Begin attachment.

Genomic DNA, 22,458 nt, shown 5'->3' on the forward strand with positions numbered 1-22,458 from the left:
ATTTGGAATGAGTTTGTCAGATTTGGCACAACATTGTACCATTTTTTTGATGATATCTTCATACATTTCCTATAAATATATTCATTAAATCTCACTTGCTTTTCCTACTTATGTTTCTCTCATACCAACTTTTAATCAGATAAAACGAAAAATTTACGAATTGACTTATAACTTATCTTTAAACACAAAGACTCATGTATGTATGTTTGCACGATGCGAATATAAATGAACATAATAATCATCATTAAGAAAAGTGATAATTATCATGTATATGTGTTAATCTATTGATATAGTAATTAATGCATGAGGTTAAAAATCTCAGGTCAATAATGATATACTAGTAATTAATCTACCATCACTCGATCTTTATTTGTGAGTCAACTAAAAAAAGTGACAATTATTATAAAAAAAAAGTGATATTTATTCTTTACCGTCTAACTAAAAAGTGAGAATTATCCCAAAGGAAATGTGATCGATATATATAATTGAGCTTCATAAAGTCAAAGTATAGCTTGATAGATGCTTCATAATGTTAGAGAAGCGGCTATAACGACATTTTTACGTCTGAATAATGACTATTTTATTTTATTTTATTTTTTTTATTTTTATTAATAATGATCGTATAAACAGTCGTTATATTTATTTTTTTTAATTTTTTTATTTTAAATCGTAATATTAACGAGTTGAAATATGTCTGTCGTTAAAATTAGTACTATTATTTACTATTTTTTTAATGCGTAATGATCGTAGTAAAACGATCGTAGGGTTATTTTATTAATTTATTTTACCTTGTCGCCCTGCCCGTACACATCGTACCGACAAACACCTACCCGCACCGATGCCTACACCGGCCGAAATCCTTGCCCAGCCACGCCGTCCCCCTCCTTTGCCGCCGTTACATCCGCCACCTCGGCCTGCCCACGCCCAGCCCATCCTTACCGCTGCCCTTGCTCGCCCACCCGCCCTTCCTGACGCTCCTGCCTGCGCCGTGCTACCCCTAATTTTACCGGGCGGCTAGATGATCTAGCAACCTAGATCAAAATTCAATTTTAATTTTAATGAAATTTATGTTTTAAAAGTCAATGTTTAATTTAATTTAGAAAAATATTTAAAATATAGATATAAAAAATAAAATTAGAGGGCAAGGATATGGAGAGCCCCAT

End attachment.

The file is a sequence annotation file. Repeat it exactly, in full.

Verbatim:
Genomic DNA, 22,458 nt, shown 5'->3' on the forward strand with positions numbered 1-22,458 from the left:
ATTTGGAATGAGTTTGTCAGATTTGGCACAACATTGTACCATTTTTTTGATGATATCTTCATACATTTCCTATAAATATATTCATTAAATCTCACTTGCTTTTCCTACTTATGTTTCTCTCATACCAACTTTTAATCAGATAAAACGAAAAATTTACGAATTGACTTATAACTTATCTTTAAACACAAAGACTCATGTATGTATGTTTGCACGATGCGAATATAAATGAACATAATAATCATCATTAAGAAAAGTGATAATTATCATGTATATGTGTTAATCTATTGATATAGTAATTAATGCATGAGGTTAAAAATCTCAGGTCAATAATGATATACTAGTAATTAATCTACCATCACTCGATCTTTATTTGTGAGTCAACTAAAAAAAGTGACAATTATTATAAAAAAAAAGTGATATTTATTCTTTACCGTCTAACTAAAAAGTGAGAATTATCCCAAAGGAAATGTGATCGATATATATAATTGAGCTTCATAAAGTCAAAGTATAGCTTGATAGATGCTTCATAATGTTAGAGAAGCGGCTATAACGACATTTTTACGTCTGAATAATGACTATTTTATTTTATTTTATTTTTTTTATTTTTATTAATAATGATCGTATAAACAGTCGTTATATTTATTTTTTTTAATTTTTTTATTTTAAATCGTAATATTAACGAGTTGAAATATGTCTGTCGTTAAAATTAGTACTATTATTTACTATTTTTTTAATGCGTAATGATCGTAGTAAAACGATCGTAGGGTTATTTTATTAATTTATTTTACCTTGTCGCCCTGCCCGTACACATCGTACCGACAAACACCTACCCGCACCGATGCCTACACCGGCCGAAATCCTTGCCCAGCCACGCCGTCCCCCTCCTTTGCCGCCGTTACATCCGCCACCTCGGCCTGCCCACGCCCAGCCCATCCTTACCGCTGCCCTTGCTCGCCCACCCGCCCTTCCTGACGCTCCTGCCTGCGCCGTGCTACCCCTAATTTTACCGGGCGGCTAGATGATCTAGCAACCTAGATCAAAATTCAATTTTAATTTTAATGAAATTTATGTTTTAAAAGTCAATGTTTAATTTAATTTAGAAAAATATTTAAAATATAGATATAAAAAATAAAATTAGAGGGCAAGGATATGGAGAGCCCCAT